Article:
By Joe Lovinger
Early in his career, an indigent and isolated Pablo Picasso channeled his pain into a series of moody paintings that categorize his Blue Period. Today, Rayo Withanage, sitting in the artist’s former estate in the South of France, faces a blue period of his own.
According to a bankruptcy petition filed June 7 in Manhattan, the financier from New Zealand defaulted on the loan he used to buy Picasso’s estate and owes more than $50 million. And now he has problems in Soho, too.
In 2009 and 2010, a trust set up by Withanage’s father purchased two penthouses in the pricey Manhattan neighborhood for $8.1 million through Zuca Properties, an LLC. The trust now hopes to sell the units as part of its Chapter 11 bankruptcy plan, but according to the petition, Withanage refuses to play ball.
Julie Zingiloglu, the trustee of Withanage’s trust, says she has tried repeatedly to rent or sell the two condos. In early 2019, she tapped Brown Harris Stevens to lease and Compass to sell them. But she has failed, she asserts, because Withanage insists that the condos are his, and even changed the locks to prevent showings.
The trust is now seeking to boot its own beneficiary. Its plan: Retake the two condos, at 470 Broome Street, while Withanage is at his French chateau, lounging amid olive trees and bucolic vistas.
Withanage was described in a 2017 press release as a resident of Bermuda and London and the founder of Scepter Partners, an investment and merchant bank for sovereign investors, and as a founder of the BMB Group alongside Prince Abdul Ali Yil Kabier of Brunei’s royal family. His website lists fancy degrees, impressive business achievements and residences around the world. But such portrayals have drawn skepticism.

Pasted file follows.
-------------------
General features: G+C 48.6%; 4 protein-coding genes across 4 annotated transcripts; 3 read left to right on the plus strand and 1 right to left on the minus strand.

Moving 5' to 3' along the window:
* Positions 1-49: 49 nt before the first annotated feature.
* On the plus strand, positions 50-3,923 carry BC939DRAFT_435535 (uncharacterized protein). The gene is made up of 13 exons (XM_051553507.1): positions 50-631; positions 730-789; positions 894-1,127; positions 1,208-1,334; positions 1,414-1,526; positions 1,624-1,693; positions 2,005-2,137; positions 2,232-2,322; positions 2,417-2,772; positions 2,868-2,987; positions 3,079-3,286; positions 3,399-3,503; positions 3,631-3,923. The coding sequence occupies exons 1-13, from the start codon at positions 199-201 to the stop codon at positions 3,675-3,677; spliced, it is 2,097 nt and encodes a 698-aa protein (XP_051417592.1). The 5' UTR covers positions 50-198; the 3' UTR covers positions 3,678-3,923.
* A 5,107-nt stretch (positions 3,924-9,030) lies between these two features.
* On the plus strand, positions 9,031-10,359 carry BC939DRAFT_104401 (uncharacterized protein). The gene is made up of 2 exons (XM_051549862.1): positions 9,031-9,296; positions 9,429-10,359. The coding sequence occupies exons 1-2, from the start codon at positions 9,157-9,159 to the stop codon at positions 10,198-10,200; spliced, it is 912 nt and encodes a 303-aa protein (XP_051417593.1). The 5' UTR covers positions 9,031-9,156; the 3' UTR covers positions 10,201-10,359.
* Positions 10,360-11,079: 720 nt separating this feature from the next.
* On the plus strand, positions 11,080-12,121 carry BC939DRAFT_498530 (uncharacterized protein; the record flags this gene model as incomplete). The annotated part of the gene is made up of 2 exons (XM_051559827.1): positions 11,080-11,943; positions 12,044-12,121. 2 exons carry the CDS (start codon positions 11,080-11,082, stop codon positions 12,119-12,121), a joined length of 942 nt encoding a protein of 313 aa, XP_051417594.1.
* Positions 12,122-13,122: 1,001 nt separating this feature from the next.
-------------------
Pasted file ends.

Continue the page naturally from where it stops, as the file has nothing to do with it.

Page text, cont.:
Withanage’s trust, which is overseen by the Swiss wealth management firm JTC, leased him and his family one of the condos, Penthouse South, in 2009, and sought to rent out the other. However, when Withanage and his wife, Mayra Gottsfritz, separated in 2018, he moved into the other unit without notifying the trust — or paying rent, according to Zingiloglu.
Zingiloglu says that in early 2019, Withanage’s father directed her to sell or rent the condos. The trust put Penthouse North on the market for $6.3 million but removed the listing within a month, as Withanage allegedly stayed in the unit and scuttled attempts to unload it.
Penthouse North went up for sale again in January 2020, asking just shy of $6 million. But Withanage told the trust that he had rented the unit to his friend Elia Zois, who has since been charged with falsifying information on his own bankruptcy documents. At the time, Withanage neither owned the condos nor had property management responsibilities.
Zois’s rent was half the market rate, according to Zingiloglu’s statement to the court. Still, he left in June 2020 owing $40,000 in rent, and Withanage took his place — and changed the locks — in December 2020, according to the bankruptcy filing. When Gottsfritz, his estranged wife, left the other penthouse in early 2021, Withanage moved in and changed its locks, too, the filing claims.
Withanage still maintains that he can live in the penthouses, and with the trust literally locked out, it cannot show the space, even as it claims to have two interested buyers whose offers hinge on physical tours.
As a result, the trust cannot pay the Picasso estate’s creditors, who have come calling.
According to the filings, TECREF S.à r.l., which lent Withanage 25 million euros to purchase the 13,000-square-foot manor, claims a right to the Soho condos, as Withanage has defaulted on the loan, which lists the LLC that owns the penthouses as his guarantor.
Zingiloglu declined to comment and Withanage could not be reached for comment.